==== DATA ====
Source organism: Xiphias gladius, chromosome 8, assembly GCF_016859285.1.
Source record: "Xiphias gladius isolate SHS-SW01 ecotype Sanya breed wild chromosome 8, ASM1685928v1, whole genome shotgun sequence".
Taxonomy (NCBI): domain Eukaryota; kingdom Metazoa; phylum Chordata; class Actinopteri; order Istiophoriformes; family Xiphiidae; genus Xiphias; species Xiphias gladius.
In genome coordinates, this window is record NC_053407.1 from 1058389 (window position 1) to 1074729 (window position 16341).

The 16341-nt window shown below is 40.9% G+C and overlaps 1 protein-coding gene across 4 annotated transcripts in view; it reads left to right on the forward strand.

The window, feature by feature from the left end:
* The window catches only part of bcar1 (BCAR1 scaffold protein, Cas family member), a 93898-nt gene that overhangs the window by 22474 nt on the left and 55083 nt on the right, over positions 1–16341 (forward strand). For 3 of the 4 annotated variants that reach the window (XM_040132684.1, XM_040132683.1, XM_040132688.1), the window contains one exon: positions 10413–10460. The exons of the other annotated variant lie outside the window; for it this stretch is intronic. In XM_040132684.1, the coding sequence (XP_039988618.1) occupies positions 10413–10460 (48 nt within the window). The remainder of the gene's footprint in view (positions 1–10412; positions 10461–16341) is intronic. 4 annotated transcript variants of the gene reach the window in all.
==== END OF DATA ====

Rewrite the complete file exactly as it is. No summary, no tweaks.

Source organism: Xiphias gladius, chromosome 8, assembly GCF_016859285.1.
Source record: "Xiphias gladius isolate SHS-SW01 ecotype Sanya breed wild chromosome 8, ASM1685928v1, whole genome shotgun sequence".
Taxonomy (NCBI): domain Eukaryota; kingdom Metazoa; phylum Chordata; class Actinopteri; order Istiophoriformes; family Xiphiidae; genus Xiphias; species Xiphias gladius.
In genome coordinates, this window is record NC_053407.1 from 1058389 (window position 1) to 1074729 (window position 16341).

The 16341-nt window shown below is 40.9% G+C and overlaps 1 protein-coding gene across 4 annotated transcripts in view; it reads left to right on the forward strand.

The window, feature by feature from the left end:
* The window catches only part of bcar1 (BCAR1 scaffold protein, Cas family member), a 93898-nt gene that overhangs the window by 22474 nt on the left and 55083 nt on the right, over positions 1–16341 (forward strand). For 3 of the 4 annotated variants that reach the window (XM_040132684.1, XM_040132683.1, XM_040132688.1), the window contains one exon: positions 10413–10460. The exons of the other annotated variant lie outside the window; for it this stretch is intronic. In XM_040132684.1, the coding sequence (XP_039988618.1) occupies positions 10413–10460 (48 nt within the window). The remainder of the gene's footprint in view (positions 1–10412; positions 10461–16341) is intronic. 4 annotated transcript variants of the gene reach the window in all.